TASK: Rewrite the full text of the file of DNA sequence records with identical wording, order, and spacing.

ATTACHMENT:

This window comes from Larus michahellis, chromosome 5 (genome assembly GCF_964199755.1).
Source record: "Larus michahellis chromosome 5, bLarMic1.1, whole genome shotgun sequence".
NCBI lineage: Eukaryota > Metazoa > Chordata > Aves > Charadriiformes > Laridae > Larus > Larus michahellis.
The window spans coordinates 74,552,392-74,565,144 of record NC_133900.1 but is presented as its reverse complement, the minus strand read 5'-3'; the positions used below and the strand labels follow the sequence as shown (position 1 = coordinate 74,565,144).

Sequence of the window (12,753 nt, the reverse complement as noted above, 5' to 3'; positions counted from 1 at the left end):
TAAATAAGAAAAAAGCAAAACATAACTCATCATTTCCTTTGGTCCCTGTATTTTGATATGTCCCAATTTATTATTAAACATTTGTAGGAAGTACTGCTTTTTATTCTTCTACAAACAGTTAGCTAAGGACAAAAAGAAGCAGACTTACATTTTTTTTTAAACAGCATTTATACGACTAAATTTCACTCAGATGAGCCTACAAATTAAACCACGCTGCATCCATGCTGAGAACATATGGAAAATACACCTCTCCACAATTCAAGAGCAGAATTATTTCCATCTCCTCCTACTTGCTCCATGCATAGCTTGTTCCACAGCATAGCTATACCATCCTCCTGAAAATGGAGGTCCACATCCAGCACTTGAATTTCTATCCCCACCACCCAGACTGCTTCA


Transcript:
This window comes from Larus michahellis, chromosome 5 (genome assembly GCF_964199755.1).
Source record: "Larus michahellis chromosome 5, bLarMic1.1, whole genome shotgun sequence".
NCBI lineage: Eukaryota > Metazoa > Chordata > Aves > Charadriiformes > Laridae > Larus > Larus michahellis.
The window spans coordinates 74,552,392-74,565,144 of record NC_133900.1 but is presented as its reverse complement, the minus strand read 5'-3'; the positions used below and the strand labels follow the sequence as shown (position 1 = coordinate 74,565,144).

Sequence of the window (12,753 nt, the reverse complement as noted above, 5' to 3'; positions counted from 1 at the left end):
TAAATAAGAAAAAAGCAAAACATAACTCATCATTTCCTTTGGTCCCTGTATTTTGATATGTCCCAATTTATTATTAAACATTTGTAGGAAGTACTGCTTTTTATTCTTCTACAAACAGTTAGCTAAGGACAAAAAGAAGCAGACTTACATTTTTTTTTAAACAGCATTTATACGACTAAATTTCACTCAGATGAGCCTACAAATTAAACCACGCTGCATCCATGCTGAGAACATATGGAAAATACACCTCTCCACAATTCAAGAGCAGAATTATTTCCATCTCCTCCTACTTGCTCCATGCATAGCTTGTTCCACAGCATAGCTATACCATCCTCCTGAAAATGGAGGTCCACATCCAGCACTTGAATTTCTATCCCCACCACCCAGACTGCTTCA